The Horror Zine
The Oddities in the News Page

This Month's Oddity in the News:

Cloning a Mammoth Within Five Years


Oswald's Coffin
Raining Frogs
The Real Chupacabra
75-Year-Old Mystery
History of Halloween
The First European
Resurrection of an Extinct Animal
Medieval Vampire Skull


Researchers aim to resurrect mammoth in five years

TOKYO (AFP) – Japanese researchers will launch a project this year to resurrect the long-extinct mammoth by using cloning technology to bring the ancient pachyderm back to life in around five years time.

The researchers will try to revive the species by obtaining tissue this summer from the carcass of a mammoth preserved in a Russian research laboratory, the Yomiuri Shimbun reported.

"Preparations to realise this goal have been made," Akira Iritani, leader of the team and a professor emeritus of Kyoto University, he told the mass-circulation daily.

Under the plan, the nuclei of mammoth cells will be inserted into an elephant's egg cell from which the nuclei have been removed, to create an embryo containing mammoth genes, the report said.

The embryo will then be inserted into an elephant's uterus in the hope that the animal will eventually give birth to a baby mammoth.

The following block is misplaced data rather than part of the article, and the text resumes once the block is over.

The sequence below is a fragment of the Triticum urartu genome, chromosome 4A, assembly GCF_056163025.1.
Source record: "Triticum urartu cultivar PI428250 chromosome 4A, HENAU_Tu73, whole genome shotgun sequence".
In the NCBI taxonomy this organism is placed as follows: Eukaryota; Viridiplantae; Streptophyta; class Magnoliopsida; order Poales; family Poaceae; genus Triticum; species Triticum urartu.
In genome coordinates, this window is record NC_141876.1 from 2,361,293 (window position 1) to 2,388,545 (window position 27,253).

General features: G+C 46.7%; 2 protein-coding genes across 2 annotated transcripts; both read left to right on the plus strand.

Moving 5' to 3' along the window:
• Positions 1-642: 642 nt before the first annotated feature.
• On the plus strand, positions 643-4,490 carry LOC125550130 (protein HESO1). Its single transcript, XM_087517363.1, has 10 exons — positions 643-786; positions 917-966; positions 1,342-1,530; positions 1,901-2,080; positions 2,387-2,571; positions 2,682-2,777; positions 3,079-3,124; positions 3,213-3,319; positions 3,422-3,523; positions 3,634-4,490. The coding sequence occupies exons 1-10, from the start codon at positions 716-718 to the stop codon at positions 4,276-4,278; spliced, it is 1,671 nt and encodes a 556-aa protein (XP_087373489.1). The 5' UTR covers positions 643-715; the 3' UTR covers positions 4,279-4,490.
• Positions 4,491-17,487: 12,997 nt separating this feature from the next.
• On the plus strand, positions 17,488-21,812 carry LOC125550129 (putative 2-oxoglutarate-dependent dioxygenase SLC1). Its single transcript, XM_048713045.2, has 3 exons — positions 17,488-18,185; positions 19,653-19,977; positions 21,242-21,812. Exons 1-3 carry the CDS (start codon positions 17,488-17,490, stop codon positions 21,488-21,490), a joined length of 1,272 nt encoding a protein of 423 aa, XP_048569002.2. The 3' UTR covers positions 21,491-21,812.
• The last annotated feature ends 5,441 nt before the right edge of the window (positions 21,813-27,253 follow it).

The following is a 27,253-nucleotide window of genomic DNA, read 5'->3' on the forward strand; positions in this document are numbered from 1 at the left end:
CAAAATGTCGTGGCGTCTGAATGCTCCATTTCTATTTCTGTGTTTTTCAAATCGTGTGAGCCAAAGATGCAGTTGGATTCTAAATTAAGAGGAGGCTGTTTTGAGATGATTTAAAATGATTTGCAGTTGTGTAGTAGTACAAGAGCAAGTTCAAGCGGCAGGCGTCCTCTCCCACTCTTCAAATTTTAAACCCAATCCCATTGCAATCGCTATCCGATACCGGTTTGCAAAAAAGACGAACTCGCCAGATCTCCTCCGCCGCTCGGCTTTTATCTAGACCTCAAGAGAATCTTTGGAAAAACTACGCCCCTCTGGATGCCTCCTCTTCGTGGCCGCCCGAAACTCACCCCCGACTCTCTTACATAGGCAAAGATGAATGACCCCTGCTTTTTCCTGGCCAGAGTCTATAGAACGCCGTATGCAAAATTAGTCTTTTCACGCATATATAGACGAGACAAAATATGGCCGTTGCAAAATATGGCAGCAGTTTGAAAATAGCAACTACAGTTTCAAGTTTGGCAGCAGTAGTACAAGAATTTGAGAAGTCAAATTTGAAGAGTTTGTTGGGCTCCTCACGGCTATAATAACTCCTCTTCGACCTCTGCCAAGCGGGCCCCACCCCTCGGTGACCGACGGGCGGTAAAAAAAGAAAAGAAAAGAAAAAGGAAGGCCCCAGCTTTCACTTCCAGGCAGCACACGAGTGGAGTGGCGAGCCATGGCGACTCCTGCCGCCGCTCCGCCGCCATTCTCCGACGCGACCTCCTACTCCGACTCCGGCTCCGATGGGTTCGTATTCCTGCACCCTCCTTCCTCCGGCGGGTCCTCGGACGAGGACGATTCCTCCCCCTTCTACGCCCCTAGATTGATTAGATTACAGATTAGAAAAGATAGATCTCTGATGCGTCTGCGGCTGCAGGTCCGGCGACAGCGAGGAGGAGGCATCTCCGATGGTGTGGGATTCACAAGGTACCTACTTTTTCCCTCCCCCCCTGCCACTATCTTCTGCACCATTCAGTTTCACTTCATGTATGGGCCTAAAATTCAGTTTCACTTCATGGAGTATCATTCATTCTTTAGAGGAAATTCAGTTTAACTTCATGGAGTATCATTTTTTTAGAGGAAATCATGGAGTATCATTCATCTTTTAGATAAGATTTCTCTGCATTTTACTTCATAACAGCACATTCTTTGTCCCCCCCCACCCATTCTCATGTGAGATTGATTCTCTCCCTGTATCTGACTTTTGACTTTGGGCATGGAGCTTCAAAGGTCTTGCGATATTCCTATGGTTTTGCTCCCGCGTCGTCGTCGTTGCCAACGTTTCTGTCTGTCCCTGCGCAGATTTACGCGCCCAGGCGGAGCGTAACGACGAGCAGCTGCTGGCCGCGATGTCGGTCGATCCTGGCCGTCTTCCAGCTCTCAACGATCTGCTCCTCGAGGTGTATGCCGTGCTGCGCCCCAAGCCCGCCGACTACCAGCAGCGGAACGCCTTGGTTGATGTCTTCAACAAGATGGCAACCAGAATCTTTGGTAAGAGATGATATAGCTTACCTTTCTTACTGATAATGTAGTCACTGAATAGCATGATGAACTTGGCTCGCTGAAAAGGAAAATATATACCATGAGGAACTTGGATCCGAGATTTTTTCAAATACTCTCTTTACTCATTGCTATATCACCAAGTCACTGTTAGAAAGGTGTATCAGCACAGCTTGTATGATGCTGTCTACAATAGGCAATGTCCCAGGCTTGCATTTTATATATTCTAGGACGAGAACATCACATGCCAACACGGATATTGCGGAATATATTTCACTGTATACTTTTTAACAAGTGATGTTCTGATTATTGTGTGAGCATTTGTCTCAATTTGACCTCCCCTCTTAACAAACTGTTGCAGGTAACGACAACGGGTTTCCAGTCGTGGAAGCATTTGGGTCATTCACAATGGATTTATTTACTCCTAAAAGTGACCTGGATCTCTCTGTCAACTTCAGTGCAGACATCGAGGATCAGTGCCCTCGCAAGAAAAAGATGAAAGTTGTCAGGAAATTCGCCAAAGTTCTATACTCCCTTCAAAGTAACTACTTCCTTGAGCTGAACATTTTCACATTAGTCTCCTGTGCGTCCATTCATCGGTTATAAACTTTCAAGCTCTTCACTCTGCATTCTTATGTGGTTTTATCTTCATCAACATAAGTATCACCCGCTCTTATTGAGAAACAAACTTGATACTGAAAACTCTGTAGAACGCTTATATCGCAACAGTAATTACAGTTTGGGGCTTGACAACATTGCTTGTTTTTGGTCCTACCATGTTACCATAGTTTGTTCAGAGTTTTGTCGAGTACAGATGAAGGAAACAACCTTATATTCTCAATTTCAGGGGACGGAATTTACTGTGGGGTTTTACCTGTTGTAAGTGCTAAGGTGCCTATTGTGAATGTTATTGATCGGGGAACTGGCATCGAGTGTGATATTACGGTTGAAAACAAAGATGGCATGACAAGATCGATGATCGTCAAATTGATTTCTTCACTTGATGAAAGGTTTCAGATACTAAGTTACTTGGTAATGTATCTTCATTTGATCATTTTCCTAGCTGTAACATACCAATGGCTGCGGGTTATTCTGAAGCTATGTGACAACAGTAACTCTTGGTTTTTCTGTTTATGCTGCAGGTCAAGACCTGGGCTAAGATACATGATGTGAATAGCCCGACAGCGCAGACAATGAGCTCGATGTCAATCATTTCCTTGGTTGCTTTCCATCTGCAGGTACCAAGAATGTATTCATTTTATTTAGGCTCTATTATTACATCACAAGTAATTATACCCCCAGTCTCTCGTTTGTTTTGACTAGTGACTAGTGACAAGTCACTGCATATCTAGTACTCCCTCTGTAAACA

Read the entire article HERE.

Woolley Mammoth

Ice Age




The woolly mammoth (Mammuthus primigenius) is also called the tundra mammoth. This animal is known from bones and frozen carcasses from North America and northern Eurasia, with the best-preserved carcasses in Siberia. They are perhaps the most well-known species of mammoth.

This mammoth species was first recorded in (possibly 150,000 years old) deposits of the second-last glaciation in Eurasia. It disappeared from most of its range at the end of the Pleistocene (10,000 years ago) with a dwarfed race still living on Wrangel Island until roughly 1700 BC.

See Wikipedia's page on mammoths HERE.


Intact Baby Mammoth Found

MOSCOW — The well-preserved carcass of a 10,000-year-old baby mammoth has been unearthed in the northern Siberian permafrost, a discovery scientists said could help in climate change studies.

The 4-foot gray-and-brown carcass, discovered in May by a reindeer herder in the Yamal-Nenets region, has its trunk and eyes virtually intact and even some fur remaining, said Alexei Tikhonov, deputy director of the Russian Academy of Sciences’ Zoological Institute.

Read more about the baby mammoth HERE.

Baby Mammoth